"Gravel is like a box of chocolates," as Forrest Gump almost said: "you never know what you're gonna get." 

It can be crunchy, sticky, soft; chocolate brown or chalky white. So how to choose a gravel tyre that's just right?

Pirelli's Cinturato Gravel tyres come in three flavours designed to cope with the full gravel spectrum. I've been trying out the Gravel H version over the past six months. The H stands for Hard Terrain, and the tyres have a suitably low profile tread compared with the chunkier lugs on their Gravel M (for Mixed Terrain) cousins.

The central area of the tread comprises a dense pattern of small chevron shaped knobs, with larger lugs along the outer edges to boost grip in softer ground or when leaning into a turn.

Pirelli Cinturato Gravel H - a versatile tyre for mixed gravel conditions.
Pirelli Cinturato Gravel H - a versatile tyre for mixed gravel conditions.

I fitted a 700x45 up front and a slightly narrower 40mm rear, making the most of the available clearance on my Cannondale Topstone. They're available in 700x35 and 700x50 too, as well as a couple of 650b options for those running smaller wheels.

The Cinturato proved easy to set up tubeless, holding pressure well. The robust casing on the sidewalls means you can get away with quite low pressures, which in turn boosts grip and comfort.

I've been highly impressed. They are durable, roll fast on tarmac, and offer excellent grip not only on dry, hard-packed gravel fire roads but also on softer forest trails. They find their limit on slick mud - of which there is plenty on local sheep trails - but can be nursed through these sections without too much drama.

I've treated them to some pretty rough terrain, including riding over wicked thorny brambles, sharp rocks, the works, with barely a scratch on them so I'm confident in their durability. I've had a minor puncture or two, judging by the sealant residue on my seat tube, but nothing I noticed during a ride - the sealant has done its job and quickly plugged any thorn pricks.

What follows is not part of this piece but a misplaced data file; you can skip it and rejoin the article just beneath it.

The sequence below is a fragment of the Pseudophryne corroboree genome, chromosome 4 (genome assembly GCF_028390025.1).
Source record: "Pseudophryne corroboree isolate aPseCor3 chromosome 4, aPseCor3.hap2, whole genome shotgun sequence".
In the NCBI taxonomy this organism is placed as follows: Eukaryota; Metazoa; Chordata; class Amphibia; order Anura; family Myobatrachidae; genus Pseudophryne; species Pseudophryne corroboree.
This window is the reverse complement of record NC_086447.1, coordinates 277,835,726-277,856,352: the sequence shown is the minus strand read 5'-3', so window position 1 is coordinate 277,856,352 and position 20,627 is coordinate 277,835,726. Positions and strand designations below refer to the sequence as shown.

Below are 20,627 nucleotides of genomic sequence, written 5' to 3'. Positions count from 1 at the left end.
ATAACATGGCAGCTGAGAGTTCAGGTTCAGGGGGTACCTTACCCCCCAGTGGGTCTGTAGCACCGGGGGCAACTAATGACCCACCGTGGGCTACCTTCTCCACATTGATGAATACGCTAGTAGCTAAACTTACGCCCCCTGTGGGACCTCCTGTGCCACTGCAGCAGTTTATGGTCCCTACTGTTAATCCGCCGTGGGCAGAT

The only puncture I've noticed actually came when I was washing my bike at the back of the house and rolled it over a loose staple on the ground. That was the night before the Lakelander Gravel Grinder; the puncture sealed overnight, and the tyres survived Ireland's toughest gravel sportive without a hitch (more than can be said for my front wheel, but that's another story).

Compared to my "summer" gravel tyres, the excellent Continental Terra Speed, I would say the Cinturato feels marginally less supple and speedy, but it's a close call - and they do feel more robust and hard-wearing than the Conti's so it's a worthwhile trade-off.

They are fairly similar - albeit a beefed up version - in terms of tread design to the Vittoria Terreno Dry, another tyre I've used extensively and am a fan of. But whereas the central "fishscale" tread on the Vittorias will be worn smooth after a couple of thousand km, the Pirellis seem to be made of a much more durable compound and are lasting considerably better.

You'll spot plenty of riders running the Cinturato Gravel tyres on gravel bikepacking races, which I think speaks to their growing reputation. Sure, you might find slightly lighter, faster options for a short race or sportive - but if I was heading out for a week's touring in the back country I'd have every faith in the Cinturato Gravel H.

For me, the Cinturato Gravel H strike an excellent balance between rolling speed, durability and grip across the wide range of terrain that makes up a typical gravel ride in the UK and Ireland.

Of course they're not as fast as a road tyre on smooth asphalt, but you can point them straight over scarred tar and potholes without hesitation - and when it's time to hit the trails, they'll handle singletrack with aplomb.

Even on light mud or wet grass the Cinturato Gravel H provide reliable traction.
Even on light mud or wet grass the Cinturato Gravel H provide reliable traction.

I'd be interested to try the chunkier tread on Pirelli's Cinturato M and see how that compares, both on mucky ground and on the rough tarmac roads that make up a sizeable proprtion of most of my rides. My guess is they'll shift the sweet spot slightly further along the scale away from road and towards loose, mucky terrain, and if that's the kind of riding you mostly do, the Cinturato M could suit better.

In the meantime though, there's plenty of life left in these tyres yet - and I'm in no hurry to meddle with a tried and trusted set-up.

Pirelli Cinturato Gravel H, £49.99 - www.pirelli.com